Latvia's large Russian minority gathered in the capital Riga May 9 in large numbers to mark the end of World War II and the role of the Soviet Union in victory over Nazi Germany.
Remains of 145 Soviet soldiers unearthed in western Latvia
The remains of 145 Red Army soldiers have been unearthed in Pampāļi, western Latvia during road works; it is thought there are more to be discovered. The soldiers had died during the Courland Pocket battles in World War II. The burial site is large and part of it goes underneath a local road, reported LTV April 23. 
Watch: Miss Rīga beauty pageant turns 30
In spring 1988, the Iron Curtain was gradually lifting, and Mikhail Gorbachev's glasnost policy paved way for attempts at democracy across the Soviet Union. Amid that atmosphere, a nationally significant event was held in Rīga: namely, the Miss Rīga 88 beauty pageant, the first such pageant in Latvia following the 1940 Soviet occupation, reports Latvian Radio. 
Things to know about the United Baltic Duchy
On April 12, 1918 in Riga, a union of local, German-dominated land councils announced independence from Russia and declared a constitutional monarchy. The body (Der Vereinigte Landesrat für Livland, Estland, Ösel und Riga) set up a delegation which pleaded for recognition of the new United Baltic Duchy in Berlin.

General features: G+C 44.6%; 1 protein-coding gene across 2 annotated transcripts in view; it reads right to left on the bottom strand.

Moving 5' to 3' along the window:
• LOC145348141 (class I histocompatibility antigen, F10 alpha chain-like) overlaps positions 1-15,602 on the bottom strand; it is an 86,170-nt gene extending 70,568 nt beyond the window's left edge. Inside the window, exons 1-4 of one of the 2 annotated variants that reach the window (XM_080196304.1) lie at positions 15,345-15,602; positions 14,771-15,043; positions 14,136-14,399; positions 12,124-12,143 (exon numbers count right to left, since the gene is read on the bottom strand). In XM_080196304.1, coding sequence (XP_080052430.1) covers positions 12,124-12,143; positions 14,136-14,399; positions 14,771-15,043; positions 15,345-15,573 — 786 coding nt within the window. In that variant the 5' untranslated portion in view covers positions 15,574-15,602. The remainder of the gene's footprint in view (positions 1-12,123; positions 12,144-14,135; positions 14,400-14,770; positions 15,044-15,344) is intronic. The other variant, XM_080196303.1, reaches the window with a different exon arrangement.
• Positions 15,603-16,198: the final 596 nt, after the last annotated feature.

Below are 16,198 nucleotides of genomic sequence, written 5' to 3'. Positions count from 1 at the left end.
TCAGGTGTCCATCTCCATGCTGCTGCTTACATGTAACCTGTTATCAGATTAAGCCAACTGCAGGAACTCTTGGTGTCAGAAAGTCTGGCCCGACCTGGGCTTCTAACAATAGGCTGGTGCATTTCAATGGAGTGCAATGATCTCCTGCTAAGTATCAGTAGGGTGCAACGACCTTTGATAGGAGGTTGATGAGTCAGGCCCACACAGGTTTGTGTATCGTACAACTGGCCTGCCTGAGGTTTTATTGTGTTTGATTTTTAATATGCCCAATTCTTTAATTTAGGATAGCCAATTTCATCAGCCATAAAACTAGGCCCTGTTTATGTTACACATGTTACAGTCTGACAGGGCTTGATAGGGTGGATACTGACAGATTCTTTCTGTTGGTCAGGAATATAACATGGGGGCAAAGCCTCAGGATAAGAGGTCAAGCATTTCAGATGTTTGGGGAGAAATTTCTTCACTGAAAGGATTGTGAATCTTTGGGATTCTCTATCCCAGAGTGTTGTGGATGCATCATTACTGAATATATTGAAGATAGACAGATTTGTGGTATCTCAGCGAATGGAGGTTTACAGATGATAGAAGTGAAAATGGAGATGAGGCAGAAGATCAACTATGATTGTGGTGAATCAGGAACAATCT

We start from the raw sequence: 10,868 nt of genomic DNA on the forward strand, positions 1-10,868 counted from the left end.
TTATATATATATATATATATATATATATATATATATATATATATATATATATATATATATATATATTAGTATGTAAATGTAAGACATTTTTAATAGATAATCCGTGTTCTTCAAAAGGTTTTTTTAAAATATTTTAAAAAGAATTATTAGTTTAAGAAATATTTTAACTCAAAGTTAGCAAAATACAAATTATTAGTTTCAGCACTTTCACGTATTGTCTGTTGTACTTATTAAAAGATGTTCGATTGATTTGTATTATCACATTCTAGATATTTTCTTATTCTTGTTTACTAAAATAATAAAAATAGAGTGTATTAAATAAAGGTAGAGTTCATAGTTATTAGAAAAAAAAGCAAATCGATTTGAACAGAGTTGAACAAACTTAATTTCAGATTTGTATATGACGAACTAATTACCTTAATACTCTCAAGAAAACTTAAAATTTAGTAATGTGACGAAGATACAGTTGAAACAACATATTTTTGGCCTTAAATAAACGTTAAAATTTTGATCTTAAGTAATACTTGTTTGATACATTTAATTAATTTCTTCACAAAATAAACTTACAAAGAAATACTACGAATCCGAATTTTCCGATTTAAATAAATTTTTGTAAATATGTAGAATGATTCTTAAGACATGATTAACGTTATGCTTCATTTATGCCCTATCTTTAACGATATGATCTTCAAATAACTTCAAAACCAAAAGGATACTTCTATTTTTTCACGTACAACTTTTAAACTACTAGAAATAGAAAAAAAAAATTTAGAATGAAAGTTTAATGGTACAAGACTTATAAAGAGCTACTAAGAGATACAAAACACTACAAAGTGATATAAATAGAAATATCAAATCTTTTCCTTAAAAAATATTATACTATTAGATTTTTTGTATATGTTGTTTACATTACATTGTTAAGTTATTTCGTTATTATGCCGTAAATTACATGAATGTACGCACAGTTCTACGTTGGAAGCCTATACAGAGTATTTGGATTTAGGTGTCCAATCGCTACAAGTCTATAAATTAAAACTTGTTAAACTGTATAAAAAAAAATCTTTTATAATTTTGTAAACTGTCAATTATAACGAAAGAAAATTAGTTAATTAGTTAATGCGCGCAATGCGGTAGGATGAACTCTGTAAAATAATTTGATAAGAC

Things to know about the Finnish Civil War
German forces landed on the shores of southern Finland on April 3, 1918 to put an end to the Finnish Civil War that had raged for more than two years, with more than 40,000 perishing on both sides. It involved Rüdiger von der Goltz, a German general, whose wildly differing roles in the history of Latvia and Finland illustrate the complexities of history.